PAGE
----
While the test is about as sensitive as blood alcohol tests for detecting past use, it does not measure actual impairment. This means that drivers under the influence of medical marijuana may be at risk. As with blood alcohol content tests, the results of these tests could mean serious penalties for those accused of DUI. Thus, contacting a skilled criminal defense attorney is likely to be a top priority for someone subjected to testing.There are potential issues that lie ahead for the bill if it becomes a law, including lack of funding. Lackey has ideas on how to drum up the money needed, but he is focused on getting the bill passed first. The measure was voted on by three Assembly Public Safety Committee members in May, who voted 2-1 in favor of it. Since four members of the committee did not vote, though, the bill failed but was given reconsideration. The re-vote was not immediately rescheduled, so it remains to be seen how California drivers will be affected by this new technology.

DUI charges can have a huge impact on your future

Car accidents are unfortunately a common occurrence in Palm Desert. Some of these accidents will result in a driver being charged with driving under the influence. A first offense DUI charge is a misdemeanor, but if someone was injured or killed in the accident, that charge may become a felony and the penalties for a conviction become more serious.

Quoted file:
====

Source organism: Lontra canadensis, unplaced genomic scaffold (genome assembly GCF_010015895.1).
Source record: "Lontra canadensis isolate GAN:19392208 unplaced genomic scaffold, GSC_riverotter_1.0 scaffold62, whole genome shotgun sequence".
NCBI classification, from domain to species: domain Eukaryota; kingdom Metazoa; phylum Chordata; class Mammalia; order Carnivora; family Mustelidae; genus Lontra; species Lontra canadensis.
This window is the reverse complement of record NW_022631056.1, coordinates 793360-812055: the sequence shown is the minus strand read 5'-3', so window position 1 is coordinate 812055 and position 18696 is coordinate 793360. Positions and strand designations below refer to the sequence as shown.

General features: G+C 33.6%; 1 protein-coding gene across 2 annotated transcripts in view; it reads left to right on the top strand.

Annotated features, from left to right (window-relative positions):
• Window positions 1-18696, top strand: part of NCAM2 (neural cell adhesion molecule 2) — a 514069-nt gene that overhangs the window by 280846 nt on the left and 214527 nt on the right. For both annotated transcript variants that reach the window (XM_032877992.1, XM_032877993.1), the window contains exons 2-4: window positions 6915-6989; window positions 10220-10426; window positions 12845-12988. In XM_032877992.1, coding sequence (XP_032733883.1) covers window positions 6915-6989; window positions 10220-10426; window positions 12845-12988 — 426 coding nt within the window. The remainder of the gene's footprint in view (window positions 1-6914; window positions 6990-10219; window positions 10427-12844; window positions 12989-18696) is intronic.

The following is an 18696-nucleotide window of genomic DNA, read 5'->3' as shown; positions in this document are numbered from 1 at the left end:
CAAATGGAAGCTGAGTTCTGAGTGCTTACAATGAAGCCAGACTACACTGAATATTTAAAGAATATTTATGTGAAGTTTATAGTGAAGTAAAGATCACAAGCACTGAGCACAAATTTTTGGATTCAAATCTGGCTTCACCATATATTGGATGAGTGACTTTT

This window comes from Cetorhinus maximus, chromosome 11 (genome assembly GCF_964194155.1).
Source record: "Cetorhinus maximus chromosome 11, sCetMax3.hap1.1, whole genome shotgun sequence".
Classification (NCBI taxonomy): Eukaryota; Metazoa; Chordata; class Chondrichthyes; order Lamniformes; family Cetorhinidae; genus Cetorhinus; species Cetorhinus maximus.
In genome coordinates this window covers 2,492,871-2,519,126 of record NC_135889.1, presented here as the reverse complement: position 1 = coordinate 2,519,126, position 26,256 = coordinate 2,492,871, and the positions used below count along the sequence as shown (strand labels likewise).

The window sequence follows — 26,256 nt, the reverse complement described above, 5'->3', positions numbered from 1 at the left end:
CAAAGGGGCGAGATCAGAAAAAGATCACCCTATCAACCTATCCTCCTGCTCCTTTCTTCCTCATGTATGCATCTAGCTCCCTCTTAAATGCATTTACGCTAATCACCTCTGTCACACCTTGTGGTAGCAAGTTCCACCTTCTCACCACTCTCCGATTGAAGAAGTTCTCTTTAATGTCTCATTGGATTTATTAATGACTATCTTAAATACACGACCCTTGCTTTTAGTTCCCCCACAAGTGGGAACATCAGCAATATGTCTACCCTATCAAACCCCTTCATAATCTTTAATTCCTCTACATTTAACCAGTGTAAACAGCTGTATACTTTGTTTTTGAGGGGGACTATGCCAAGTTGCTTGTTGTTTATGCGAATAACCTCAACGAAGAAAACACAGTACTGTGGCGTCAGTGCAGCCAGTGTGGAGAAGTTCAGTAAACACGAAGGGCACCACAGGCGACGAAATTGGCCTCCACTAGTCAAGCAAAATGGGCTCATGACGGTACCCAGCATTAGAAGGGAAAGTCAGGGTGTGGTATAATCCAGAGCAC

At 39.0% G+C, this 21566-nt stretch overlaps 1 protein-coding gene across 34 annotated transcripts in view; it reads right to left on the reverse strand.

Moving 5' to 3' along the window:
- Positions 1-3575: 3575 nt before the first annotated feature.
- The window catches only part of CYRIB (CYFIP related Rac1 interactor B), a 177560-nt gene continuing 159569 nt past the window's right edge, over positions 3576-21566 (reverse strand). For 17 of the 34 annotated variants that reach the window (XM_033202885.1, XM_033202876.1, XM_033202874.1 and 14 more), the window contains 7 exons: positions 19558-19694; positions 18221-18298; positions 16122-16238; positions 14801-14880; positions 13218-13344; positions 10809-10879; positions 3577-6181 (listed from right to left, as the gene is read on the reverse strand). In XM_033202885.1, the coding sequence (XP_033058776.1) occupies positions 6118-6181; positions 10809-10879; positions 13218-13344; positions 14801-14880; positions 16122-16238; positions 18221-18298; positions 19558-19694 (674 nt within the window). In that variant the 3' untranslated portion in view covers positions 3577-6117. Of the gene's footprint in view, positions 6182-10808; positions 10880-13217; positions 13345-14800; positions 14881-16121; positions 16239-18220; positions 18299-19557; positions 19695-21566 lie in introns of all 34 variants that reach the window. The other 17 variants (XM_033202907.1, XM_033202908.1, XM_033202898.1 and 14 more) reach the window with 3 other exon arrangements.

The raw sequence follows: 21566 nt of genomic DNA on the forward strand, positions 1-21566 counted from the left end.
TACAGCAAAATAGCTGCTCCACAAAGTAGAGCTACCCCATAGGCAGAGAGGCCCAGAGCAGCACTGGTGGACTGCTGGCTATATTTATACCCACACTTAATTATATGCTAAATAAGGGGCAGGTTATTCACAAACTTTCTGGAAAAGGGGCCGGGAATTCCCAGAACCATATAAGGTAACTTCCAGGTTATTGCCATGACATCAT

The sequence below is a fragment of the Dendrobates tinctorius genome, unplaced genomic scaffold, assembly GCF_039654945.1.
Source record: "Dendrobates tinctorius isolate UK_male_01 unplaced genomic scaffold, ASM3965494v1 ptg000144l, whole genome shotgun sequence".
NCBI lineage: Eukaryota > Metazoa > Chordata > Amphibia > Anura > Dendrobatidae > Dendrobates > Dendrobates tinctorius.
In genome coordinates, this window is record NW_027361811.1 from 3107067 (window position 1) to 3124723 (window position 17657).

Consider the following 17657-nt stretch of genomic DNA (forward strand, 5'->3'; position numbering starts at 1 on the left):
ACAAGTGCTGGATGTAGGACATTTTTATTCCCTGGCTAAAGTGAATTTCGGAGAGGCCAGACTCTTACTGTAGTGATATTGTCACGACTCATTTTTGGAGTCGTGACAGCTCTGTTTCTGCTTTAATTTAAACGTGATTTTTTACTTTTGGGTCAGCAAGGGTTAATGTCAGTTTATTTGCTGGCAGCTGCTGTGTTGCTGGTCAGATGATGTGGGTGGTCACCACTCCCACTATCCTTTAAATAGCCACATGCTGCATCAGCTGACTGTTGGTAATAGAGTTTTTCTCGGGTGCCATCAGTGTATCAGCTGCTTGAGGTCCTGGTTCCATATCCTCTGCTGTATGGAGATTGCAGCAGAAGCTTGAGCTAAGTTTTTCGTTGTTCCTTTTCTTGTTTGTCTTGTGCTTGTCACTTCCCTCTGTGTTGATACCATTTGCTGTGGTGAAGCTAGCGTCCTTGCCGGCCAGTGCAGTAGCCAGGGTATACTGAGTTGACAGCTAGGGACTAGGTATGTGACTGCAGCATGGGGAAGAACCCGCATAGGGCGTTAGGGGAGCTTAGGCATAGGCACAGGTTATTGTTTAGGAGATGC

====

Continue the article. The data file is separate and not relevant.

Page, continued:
In California, the court may add one year of jail time to a DUI sentence for each person injured in the accident. In cases where someone is seriously injured in a DUI accident, the prosecutor on the case may charge the defendant with DUI resulting in great bodily injury. In those cases, the court may add three years to the person’s prison sentence. If the injured person ends up in a coma or dead, five years can be added. Whether you are charged with a felony or a misdemeanor, a DUI of any kind can have a major effect on your life. Consequences can be severe and change the course of your entire future. The steps you take after the initial arrest can play a major role in what happens to you. Protecting yourself from these serious consequences is essential.

Attorney Dale Gribow has years of experience investigating DUI cases and picking up on the mistakes made by law enforcement officials when they arrest and charge drivers with DUIs. Finding those mistakes can mean the difference between years in prison and freedom. For more information on how Attorney Gribow defends people accused of DUI, please visit our website.

Blood alcohol content is not the only evidence of DUI

When a California driver is pulled over under suspicion of driving under the influence, they may be asked to submit to a blood alcohol content test. One common misconception is that if the test shows the driver’s blood alcohol content is under the legal limit of .08, the driver will not be charged with a DUI. Unfortunately, many drivers with blood alcohol levels under .08 face DUI charges.